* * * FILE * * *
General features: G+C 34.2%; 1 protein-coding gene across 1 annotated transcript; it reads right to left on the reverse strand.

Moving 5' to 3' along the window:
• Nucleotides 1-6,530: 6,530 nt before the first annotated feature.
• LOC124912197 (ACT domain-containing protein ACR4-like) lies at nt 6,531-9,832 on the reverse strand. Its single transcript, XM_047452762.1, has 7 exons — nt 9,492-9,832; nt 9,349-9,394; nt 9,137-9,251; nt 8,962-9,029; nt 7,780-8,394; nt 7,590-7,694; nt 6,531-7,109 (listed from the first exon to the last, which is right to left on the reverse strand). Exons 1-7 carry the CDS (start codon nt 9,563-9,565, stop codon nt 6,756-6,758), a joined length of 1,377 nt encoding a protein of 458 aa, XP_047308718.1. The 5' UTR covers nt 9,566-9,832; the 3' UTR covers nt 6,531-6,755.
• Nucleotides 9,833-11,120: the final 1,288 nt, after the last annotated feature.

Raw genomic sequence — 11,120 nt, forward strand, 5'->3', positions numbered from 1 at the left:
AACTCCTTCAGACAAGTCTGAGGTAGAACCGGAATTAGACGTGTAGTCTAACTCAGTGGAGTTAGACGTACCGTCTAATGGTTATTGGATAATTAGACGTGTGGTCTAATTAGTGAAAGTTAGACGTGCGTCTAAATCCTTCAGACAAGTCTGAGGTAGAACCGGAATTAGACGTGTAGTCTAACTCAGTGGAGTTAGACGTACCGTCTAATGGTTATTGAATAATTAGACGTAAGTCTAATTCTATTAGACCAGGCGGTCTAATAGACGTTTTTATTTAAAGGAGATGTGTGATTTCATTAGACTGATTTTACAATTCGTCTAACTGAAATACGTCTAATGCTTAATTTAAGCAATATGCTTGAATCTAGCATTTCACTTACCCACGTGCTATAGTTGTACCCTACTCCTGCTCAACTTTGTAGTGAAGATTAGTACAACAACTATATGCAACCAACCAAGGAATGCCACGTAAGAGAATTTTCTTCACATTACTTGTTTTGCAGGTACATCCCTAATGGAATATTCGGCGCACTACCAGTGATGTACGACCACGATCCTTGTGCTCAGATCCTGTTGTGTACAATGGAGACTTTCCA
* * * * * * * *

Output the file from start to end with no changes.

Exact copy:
General features: G+C 34.2%; 1 protein-coding gene across 1 annotated transcript; it reads right to left on the reverse strand.

Moving 5' to 3' along the window:
• Nucleotides 1-6,530: 6,530 nt before the first annotated feature.
• LOC124912197 (ACT domain-containing protein ACR4-like) lies at nt 6,531-9,832 on the reverse strand. Its single transcript, XM_047452762.1, has 7 exons — nt 9,492-9,832; nt 9,349-9,394; nt 9,137-9,251; nt 8,962-9,029; nt 7,780-8,394; nt 7,590-7,694; nt 6,531-7,109 (listed from the first exon to the last, which is right to left on the reverse strand). Exons 1-7 carry the CDS (start codon nt 9,563-9,565, stop codon nt 6,756-6,758), a joined length of 1,377 nt encoding a protein of 458 aa, XP_047308718.1. The 5' UTR covers nt 9,566-9,832; the 3' UTR covers nt 6,531-6,755.
• Nucleotides 9,833-11,120: the final 1,288 nt, after the last annotated feature.

Raw genomic sequence — 11,120 nt, forward strand, 5'->3', positions numbered from 1 at the left:
AACTCCTTCAGACAAGTCTGAGGTAGAACCGGAATTAGACGTGTAGTCTAACTCAGTGGAGTTAGACGTACCGTCTAATGGTTATTGGATAATTAGACGTGTGGTCTAATTAGTGAAAGTTAGACGTGCGTCTAAATCCTTCAGACAAGTCTGAGGTAGAACCGGAATTAGACGTGTAGTCTAACTCAGTGGAGTTAGACGTACCGTCTAATGGTTATTGAATAATTAGACGTAAGTCTAATTCTATTAGACCAGGCGGTCTAATAGACGTTTTTATTTAAAGGAGATGTGTGATTTCATTAGACTGATTTTACAATTCGTCTAACTGAAATACGTCTAATGCTTAATTTAAGCAATATGCTTGAATCTAGCATTTCACTTACCCACGTGCTATAGTTGTACCCTACTCCTGCTCAACTTTGTAGTGAAGATTAGTACAACAACTATATGCAACCAACCAAGGAATGCCACGTAAGAGAATTTTCTTCACATTACTTGTTTTGCAGGTACATCCCTAATGGAATATTCGGCGCACTACCAGTGATGTACGACCACGATCCTTGTGCTCAGATCCTGTTGTGTACAATGGAGACTTTCCA